Although women only make up 14% of engineering jobs in the US, they’re fairly widely represented in STEM fields in general. Graduates of other science subjects like physics or computational biology are often great coders, so looking for candidates with this educational background — followed by engineering or coding roles — can be a great way to increase your gender diversity.
Another option is to consider hiring from coding boot camps, since college courses are often prohibitively expensive for underrepresented groups. These programs equip graduates with the practical skills for a variety of roles. Some of the top coding schools to consider include:
Coding schools offering courses worldwide
US-only coding schools
Lastly, ethnic and gender diversity is much better in students of technology subjects than in the professional tech world. This means that schemes that target students — such as apprenticeship schemes or internship programs — can be a great way to increase diversity if you do it with a specific DE&I target, such as hiring on a 50:50 gender split.
The big picture: 3 longer-term strategies
While the strategies outlined above certainly require work and careful thought, they’re relatively simple to implement.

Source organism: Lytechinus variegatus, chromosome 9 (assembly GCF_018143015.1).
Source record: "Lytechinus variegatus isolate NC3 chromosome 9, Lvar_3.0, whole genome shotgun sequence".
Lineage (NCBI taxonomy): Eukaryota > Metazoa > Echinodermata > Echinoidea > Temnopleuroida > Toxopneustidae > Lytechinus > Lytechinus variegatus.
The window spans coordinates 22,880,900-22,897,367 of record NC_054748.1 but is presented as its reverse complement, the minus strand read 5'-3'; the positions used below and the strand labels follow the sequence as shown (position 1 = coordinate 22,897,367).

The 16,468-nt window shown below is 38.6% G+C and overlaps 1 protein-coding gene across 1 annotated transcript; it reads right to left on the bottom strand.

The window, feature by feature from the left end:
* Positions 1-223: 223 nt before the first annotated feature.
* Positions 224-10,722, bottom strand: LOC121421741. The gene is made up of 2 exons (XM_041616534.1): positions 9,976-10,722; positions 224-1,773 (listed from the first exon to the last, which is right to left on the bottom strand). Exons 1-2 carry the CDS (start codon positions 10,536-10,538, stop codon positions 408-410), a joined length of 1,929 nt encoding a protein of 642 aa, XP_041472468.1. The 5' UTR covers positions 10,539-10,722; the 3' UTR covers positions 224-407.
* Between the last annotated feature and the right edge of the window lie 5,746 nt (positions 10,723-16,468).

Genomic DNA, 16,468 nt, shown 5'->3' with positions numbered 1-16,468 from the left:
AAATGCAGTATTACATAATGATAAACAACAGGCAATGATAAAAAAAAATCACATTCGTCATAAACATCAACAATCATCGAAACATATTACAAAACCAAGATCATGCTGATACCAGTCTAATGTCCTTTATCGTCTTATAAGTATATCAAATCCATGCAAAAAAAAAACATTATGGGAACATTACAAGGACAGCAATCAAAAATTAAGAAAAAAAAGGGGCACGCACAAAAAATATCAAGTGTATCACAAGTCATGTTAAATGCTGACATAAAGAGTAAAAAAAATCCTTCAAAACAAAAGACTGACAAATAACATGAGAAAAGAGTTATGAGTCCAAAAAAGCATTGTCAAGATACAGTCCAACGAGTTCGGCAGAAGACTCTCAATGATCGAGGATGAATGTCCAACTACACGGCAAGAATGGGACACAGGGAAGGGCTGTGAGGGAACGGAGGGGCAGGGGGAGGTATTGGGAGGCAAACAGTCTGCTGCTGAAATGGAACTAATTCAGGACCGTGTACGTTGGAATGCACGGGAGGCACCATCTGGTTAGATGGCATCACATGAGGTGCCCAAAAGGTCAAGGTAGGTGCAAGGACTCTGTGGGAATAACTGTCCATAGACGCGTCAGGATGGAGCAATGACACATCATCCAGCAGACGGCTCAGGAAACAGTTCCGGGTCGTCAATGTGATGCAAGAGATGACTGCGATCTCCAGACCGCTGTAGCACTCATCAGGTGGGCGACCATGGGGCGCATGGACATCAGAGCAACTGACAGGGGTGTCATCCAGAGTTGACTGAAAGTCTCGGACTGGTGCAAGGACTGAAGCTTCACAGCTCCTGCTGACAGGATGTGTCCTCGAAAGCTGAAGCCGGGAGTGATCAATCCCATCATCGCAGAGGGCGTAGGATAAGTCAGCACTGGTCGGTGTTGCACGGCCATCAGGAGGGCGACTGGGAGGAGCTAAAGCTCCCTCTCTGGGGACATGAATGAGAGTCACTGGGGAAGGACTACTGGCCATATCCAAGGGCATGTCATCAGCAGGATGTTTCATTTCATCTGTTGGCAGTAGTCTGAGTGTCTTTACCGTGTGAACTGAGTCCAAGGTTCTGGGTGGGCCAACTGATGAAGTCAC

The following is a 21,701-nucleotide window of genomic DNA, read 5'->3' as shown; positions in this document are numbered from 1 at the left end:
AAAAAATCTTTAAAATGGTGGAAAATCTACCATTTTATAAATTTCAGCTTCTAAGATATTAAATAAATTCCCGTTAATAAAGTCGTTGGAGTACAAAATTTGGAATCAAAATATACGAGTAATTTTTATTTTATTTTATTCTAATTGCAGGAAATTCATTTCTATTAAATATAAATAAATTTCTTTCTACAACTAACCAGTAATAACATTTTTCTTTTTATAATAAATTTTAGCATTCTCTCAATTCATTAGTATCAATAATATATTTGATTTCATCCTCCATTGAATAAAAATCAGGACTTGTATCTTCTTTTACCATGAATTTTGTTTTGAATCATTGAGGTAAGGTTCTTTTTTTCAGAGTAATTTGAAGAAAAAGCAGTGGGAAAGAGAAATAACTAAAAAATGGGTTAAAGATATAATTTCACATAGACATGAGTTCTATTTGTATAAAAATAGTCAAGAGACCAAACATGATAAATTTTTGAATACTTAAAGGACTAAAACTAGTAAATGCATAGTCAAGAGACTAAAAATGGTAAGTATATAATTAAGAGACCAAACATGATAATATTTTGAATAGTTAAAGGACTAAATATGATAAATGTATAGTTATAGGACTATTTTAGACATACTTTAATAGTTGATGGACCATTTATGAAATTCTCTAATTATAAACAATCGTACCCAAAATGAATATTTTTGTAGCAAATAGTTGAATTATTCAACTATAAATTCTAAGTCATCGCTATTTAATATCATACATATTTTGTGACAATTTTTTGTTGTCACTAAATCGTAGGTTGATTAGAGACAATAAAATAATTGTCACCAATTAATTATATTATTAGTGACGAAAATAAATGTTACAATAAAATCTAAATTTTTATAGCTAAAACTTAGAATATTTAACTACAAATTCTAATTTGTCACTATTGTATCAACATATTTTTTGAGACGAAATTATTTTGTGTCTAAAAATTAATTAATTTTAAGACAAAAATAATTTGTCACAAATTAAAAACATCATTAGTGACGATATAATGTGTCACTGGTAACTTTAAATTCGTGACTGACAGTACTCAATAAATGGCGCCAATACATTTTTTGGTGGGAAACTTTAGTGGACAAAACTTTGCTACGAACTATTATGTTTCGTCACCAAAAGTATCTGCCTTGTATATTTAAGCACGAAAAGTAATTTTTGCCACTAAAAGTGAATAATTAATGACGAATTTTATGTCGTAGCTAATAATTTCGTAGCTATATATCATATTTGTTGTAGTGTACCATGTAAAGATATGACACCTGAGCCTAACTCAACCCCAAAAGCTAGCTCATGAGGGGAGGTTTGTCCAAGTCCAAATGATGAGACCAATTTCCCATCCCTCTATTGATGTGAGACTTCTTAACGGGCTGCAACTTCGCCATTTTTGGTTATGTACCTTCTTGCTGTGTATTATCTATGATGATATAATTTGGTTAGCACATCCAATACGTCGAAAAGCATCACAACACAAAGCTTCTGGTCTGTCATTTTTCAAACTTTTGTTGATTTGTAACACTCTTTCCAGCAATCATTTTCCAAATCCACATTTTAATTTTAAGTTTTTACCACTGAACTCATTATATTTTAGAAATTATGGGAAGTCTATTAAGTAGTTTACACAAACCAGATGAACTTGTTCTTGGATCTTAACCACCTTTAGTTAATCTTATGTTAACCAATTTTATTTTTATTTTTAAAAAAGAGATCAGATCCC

If you’re serious about bringing about real change to your company’s hiring processes when it comes to DE&I, you need to go further.
The below strategies have the potential to completely revamp your DE&I hiring processes and result in better performance and greater innovation for your company — but they require both time and significant buy-in from your organization’s senior leadership.
Develop your junior talent
Too many companies focus entirely on acquisition when considering their DE&I targets. Instead, create opportunities for advancement for current employees from minority groups. After all, women and people of color comprise 64% of entry-level roles but only 32% of the executive suite.
Instead of focusing solely on tracking representation within your organization, track mobility. This will give you a bird’s-eye view of who’s getting promoted (and who isn’t) and how long this process takes for various groups.
You also need to accurately benchmark so that you can set meaningful and actionable goals. In the past, diversity reports were only released on a company-wide level, which didn’t give much insight into competitors’ DE&I achievements — knowing that 46% of a company’s workforce is black or Hispanic overall isn’t much help if you don’t know where they sit within the organization. However, thanks to new sources such as LinkedIn Insights, you can now track far more nuanced data from tens of millions of workers worldwide.
Lastly, to tap into existing talent within your organization, you need to build talent escalators that allow underrepresented groups to advance. This might mean creating more “feeder” jobs for each role, such as generalist junior roles or internships in specific departments.
You could also look at talent pools that sit adjacent to higher-level roles and determine the skills needed to bridge the gap. This means you can laser-focus your resources on providing the right training where it’s needed.
It’s important to note that building such a ladder isn’t enough on its own — it’s vital that employees understand the paths available to them and what they need to do to advance.
2. Eliminate “othering” of minority groups